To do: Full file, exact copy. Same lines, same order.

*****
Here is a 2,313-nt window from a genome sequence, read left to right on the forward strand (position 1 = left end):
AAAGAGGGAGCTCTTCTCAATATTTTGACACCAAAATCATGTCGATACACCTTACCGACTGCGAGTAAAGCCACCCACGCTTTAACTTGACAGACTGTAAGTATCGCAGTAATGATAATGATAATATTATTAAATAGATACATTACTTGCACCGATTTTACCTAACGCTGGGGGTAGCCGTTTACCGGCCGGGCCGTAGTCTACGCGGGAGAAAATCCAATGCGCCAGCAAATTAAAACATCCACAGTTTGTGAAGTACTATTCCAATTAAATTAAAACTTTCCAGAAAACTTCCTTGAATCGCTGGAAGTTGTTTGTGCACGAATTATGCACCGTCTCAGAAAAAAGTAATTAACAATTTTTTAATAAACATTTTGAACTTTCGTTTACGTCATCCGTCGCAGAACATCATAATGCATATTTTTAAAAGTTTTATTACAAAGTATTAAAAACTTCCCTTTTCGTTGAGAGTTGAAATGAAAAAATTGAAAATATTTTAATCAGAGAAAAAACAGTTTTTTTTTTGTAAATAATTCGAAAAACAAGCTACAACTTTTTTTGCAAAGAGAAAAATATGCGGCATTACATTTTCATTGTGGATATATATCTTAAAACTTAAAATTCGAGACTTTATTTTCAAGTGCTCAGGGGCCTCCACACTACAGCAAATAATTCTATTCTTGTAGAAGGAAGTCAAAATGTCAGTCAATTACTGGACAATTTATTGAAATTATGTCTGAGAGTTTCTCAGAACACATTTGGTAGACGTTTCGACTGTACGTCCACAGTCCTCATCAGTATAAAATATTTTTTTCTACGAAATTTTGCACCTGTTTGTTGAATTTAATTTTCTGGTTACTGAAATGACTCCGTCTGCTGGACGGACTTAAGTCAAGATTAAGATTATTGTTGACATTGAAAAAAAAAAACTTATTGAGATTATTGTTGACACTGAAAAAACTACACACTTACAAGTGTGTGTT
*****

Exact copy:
Here is a 2,313-nt window from a genome sequence, read left to right on the forward strand (position 1 = left end):
AAAGAGGGAGCTCTTCTCAATATTTTGACACCAAAATCATGTCGATACACCTTACCGACTGCGAGTAAAGCCACCCACGCTTTAACTTGACAGACTGTAAGTATCGCAGTAATGATAATGATAATATTATTAAATAGATACATTACTTGCACCGATTTTACCTAACGCTGGGGGTAGCCGTTTACCGGCCGGGCCGTAGTCTACGCGGGAGAAAATCCAATGCGCCAGCAAATTAAAACATCCACAGTTTGTGAAGTACTATTCCAATTAAATTAAAACTTTCCAGAAAACTTCCTTGAATCGCTGGAAGTTGTTTGTGCACGAATTATGCACCGTCTCAGAAAAAAGTAATTAACAATTTTTTAATAAACATTTTGAACTTTCGTTTACGTCATCCGTCGCAGAACATCATAATGCATATTTTTAAAAGTTTTATTACAAAGTATTAAAAACTTCCCTTTTCGTTGAGAGTTGAAATGAAAAAATTGAAAATATTTTAATCAGAGAAAAAACAGTTTTTTTTTTGTAAATAATTCGAAAAACAAGCTACAACTTTTTTTGCAAAGAGAAAAATATGCGGCATTACATTTTCATTGTGGATATATATCTTAAAACTTAAAATTCGAGACTTTATTTTCAAGTGCTCAGGGGCCTCCACACTACAGCAAATAATTCTATTCTTGTAGAAGGAAGTCAAAATGTCAGTCAATTACTGGACAATTTATTGAAATTATGTCTGAGAGTTTCTCAGAACACATTTGGTAGACGTTTCGACTGTACGTCCACAGTCCTCATCAGTATAAAATATTTTTTTCTACGAAATTTTGCACCTGTTTGTTGAATTTAATTTTCTGGTTACTGAAATGACTCCGTCTGCTGGACGGACTTAAGTCAAGATTAAGATTATTGTTGACATTGAAAAAAAAAAACTTATTGAGATTATTGTTGACACTGAAAAAACTACACACTTACAAGTGTGTGTT